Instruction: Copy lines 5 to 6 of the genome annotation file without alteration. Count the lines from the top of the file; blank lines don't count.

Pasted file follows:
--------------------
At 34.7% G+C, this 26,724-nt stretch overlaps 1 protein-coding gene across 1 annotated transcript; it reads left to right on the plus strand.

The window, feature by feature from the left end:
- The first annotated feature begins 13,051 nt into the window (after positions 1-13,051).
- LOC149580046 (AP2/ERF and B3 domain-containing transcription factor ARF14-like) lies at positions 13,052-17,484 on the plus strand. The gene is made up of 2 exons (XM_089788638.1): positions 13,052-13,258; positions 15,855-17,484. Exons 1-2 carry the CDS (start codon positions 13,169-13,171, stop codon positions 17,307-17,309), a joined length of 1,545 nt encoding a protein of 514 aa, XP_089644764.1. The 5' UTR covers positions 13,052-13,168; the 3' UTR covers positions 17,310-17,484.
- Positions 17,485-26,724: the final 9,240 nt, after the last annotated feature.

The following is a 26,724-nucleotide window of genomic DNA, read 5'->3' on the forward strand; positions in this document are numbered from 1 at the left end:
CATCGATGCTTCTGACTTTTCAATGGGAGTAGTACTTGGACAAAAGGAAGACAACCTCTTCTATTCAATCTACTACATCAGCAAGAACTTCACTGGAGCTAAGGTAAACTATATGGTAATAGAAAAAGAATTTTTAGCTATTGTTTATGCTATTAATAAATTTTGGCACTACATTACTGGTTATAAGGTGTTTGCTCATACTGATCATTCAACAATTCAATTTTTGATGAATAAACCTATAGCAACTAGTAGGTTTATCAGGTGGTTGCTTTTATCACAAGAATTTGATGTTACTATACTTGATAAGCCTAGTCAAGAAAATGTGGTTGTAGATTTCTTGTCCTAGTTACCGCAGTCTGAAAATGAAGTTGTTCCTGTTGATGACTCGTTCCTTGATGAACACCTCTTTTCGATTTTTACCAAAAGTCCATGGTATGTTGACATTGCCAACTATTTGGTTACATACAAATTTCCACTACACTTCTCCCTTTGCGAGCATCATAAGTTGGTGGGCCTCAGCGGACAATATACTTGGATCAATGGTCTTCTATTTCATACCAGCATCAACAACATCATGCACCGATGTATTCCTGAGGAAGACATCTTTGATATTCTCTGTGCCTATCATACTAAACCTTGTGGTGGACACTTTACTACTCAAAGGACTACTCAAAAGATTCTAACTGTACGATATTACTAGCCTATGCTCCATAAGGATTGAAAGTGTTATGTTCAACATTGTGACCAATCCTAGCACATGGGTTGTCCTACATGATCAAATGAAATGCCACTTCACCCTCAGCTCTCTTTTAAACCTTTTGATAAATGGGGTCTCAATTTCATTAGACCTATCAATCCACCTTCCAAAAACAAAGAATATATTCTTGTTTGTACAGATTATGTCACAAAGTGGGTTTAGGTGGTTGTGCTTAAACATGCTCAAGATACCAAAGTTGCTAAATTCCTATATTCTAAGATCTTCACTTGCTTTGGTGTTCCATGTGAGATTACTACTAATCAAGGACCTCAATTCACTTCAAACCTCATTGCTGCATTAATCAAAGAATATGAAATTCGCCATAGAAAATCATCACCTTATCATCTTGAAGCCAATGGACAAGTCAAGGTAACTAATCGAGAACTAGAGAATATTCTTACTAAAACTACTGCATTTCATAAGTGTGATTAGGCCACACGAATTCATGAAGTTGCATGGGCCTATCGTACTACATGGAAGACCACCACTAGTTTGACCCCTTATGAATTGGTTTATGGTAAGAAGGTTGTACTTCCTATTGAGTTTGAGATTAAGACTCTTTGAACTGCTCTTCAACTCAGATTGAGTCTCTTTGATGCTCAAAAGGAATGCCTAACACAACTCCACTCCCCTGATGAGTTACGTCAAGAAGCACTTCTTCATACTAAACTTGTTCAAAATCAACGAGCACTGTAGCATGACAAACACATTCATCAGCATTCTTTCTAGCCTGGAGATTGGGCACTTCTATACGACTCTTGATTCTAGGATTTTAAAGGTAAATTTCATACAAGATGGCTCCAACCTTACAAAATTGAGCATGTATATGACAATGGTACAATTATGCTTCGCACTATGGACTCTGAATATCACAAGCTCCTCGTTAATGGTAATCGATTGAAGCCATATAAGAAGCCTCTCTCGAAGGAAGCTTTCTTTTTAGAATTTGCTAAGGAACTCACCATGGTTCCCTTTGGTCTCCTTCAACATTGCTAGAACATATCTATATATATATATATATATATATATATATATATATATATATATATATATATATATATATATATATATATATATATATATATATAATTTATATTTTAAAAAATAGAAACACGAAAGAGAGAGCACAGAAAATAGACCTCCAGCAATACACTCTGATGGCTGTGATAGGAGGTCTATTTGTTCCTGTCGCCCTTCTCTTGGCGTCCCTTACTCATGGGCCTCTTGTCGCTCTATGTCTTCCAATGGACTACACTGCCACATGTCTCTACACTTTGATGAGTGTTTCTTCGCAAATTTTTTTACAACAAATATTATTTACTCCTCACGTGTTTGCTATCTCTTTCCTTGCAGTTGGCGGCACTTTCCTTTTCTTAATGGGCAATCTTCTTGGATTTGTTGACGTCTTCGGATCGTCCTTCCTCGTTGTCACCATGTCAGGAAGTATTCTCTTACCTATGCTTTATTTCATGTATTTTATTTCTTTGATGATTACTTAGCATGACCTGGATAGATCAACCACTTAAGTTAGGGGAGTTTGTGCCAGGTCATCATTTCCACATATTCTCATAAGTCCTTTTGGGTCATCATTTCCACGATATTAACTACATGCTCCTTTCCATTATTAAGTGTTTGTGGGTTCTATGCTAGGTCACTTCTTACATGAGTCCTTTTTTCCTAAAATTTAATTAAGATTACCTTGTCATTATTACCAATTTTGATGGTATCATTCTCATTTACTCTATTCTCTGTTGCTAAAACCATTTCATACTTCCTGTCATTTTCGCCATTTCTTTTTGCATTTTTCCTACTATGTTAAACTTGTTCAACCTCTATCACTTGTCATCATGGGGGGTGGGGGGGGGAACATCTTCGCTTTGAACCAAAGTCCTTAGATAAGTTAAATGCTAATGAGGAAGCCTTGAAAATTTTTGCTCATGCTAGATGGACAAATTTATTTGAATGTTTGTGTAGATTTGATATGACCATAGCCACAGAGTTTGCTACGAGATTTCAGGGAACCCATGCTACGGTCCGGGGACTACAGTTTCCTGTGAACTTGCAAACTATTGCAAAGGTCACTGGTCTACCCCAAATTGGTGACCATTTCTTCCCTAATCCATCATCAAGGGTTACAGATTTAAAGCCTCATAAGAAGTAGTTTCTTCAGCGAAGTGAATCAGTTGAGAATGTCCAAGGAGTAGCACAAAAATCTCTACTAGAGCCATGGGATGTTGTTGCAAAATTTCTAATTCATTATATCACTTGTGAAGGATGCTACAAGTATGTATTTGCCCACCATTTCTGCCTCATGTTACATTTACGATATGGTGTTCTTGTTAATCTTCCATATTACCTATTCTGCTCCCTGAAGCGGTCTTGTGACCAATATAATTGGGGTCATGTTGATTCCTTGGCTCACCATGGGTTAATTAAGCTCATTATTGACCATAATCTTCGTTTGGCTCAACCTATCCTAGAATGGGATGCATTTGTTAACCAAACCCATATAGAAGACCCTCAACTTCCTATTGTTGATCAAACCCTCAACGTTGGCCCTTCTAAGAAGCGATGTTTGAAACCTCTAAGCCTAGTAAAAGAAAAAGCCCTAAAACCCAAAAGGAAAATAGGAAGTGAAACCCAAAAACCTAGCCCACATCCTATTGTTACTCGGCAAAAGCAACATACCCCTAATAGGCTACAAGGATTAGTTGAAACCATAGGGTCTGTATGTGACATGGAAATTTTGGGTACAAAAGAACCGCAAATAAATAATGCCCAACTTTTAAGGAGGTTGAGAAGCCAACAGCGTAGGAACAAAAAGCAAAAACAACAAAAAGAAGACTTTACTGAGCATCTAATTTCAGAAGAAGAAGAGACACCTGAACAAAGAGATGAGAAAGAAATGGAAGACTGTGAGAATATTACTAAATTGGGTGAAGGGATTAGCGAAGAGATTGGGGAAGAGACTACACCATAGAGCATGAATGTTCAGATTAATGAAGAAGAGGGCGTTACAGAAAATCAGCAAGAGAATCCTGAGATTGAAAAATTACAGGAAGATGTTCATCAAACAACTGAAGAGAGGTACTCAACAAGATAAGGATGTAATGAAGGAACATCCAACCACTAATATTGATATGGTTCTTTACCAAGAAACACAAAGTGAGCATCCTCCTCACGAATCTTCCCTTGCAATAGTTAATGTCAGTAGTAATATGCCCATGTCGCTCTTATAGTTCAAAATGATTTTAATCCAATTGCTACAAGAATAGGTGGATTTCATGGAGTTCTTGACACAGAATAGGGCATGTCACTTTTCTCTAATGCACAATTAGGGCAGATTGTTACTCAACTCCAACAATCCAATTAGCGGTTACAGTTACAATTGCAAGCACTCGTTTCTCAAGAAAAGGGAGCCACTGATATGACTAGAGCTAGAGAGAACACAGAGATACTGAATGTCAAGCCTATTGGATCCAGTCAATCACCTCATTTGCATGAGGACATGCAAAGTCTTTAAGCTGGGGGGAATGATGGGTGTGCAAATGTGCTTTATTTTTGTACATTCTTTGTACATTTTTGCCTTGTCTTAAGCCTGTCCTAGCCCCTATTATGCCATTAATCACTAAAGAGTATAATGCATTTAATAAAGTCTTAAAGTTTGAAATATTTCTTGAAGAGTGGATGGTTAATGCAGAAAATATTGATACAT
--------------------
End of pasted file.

- Positions 17,485-26,724: the final 9,240 nt, after the last annotated feature.

The following is a 26,724-nucleotide window of genomic DNA, read 5'->3' on the forward strand; positions in this document are numbered from 1 at the left end: